Hospital Readmissions among Commercially Insured and Medicare Advantage Beneficiaries with Diabetes and the Impact of Severe Hypoglycemic and Hyperglycemic Events

Rozalina McCoy, Kasia J. Lipska, Jeph Herrin, Molly M. Jeffery, Harlan M. Krumholz, Nilay D Shah

Research output: Contribution to journalArticle

9 Citations (Scopus)

Abstract

Background: Hospital readmission is common among patients with diabetes. Some readmissions, particularly for hypoglycemia and hyperglycemia, may be avoidable with better care transitions and post-discharge management. Objective: To ascertain the most common reasons and risk factors for readmission among adults with diabetes, with specific consideration of severe dysglycemia. Design: Retrospective analysis of data from the OptumLabs Data Warehouse, an administrative data set of commercially insured and Medicare Advantage beneficiaries across the U.S. Participants: Adults ≥18 years of age with diabetes, discharged from a hospital between January 1, 2009, and December 31, 2014 (N = 342,186). Main Measures: Principal diagnoses and risk factors for 30-day unplanned readmissions, subset as being for severe dysglycemia vs. all other causes. Key Results: We analyzed 594,146 index hospitalizations among adults with diabetes: mean age 68.2 years (SD, 13.0), 52.9% female, and 67.8% white. The all-cause 30-day readmission rate was 10.8%. Heart failure was the most common cause for index hospitalization (5.5%) and readmission (8.9%). Severe dysglycemia accounted for 2.6% of index hospitalizations (48.1% hyperglycemia, 50.4% hypoglycemia, 1.5% unspecified) and 2.5% of readmissions (38.3% hyperglycemia, 61.0% hypoglycemia, 0.7% unspecified). Younger patient age, severe dysglycemia at index or prior hospitalization, and the Diabetes Complications Severity Index (DCSI) were the strongest risk factors predisposing patients to severe dysglycemia vs. other readmissions. Prior episodes of severe dysglycemia and the DCSI were also independent risk factors for other-cause readmissions, irrespective of the cause of the index hospitalization. Conclusions: Adults with diabetes are hospitalized and readmitted for a wide range of health conditions, and hospitalizations for severe hypoglycemia and hyperglycemia remain common, with high rates of recurrence. Severe dysglycemia is most likely to occur among younger patients with multiple diabetes complications and prior history of such events.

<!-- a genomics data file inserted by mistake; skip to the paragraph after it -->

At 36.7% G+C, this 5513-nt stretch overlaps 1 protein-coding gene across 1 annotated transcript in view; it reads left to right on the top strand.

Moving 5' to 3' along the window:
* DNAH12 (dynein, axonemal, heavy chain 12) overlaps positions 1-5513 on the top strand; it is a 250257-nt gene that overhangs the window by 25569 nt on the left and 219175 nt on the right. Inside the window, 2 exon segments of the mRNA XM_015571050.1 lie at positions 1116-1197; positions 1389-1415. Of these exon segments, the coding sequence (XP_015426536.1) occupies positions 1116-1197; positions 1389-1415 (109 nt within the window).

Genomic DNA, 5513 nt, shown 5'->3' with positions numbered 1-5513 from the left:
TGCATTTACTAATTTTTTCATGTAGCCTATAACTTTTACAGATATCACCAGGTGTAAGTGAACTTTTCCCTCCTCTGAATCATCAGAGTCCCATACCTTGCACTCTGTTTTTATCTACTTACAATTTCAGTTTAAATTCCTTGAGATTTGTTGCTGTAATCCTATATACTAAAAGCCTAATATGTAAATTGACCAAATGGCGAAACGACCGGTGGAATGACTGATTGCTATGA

Original languageEnglish (US)
Pages (from-to)1-9
Number of pages9
JournalJournal of General Internal Medicine
DOIs
StateAccepted/In press - Jul 6 2017

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Medicare Part C
Patient Readmission
Hypoglycemic Agents
Hospitalization
Hypoglycemia
Hyperglycemia
Diabetes Complications
Patient Transfer
Heart Failure
Recurrence
Health

ASJC Scopus subject areas

  • Internal Medicine

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Hospital Readmissions among Commercially Insured and Medicare Advantage Beneficiaries with Diabetes and the Impact of Severe Hypoglycemic and Hyperglycemic Events. / McCoy, Rozalina; Lipska, Kasia J.; Herrin, Jeph; Jeffery, Molly M.; Krumholz, Harlan M.; Shah, Nilay D.

In: Journal of General Internal Medicine, 06.07.2017, p. 1-9.

Research output: Contribution to journalArticle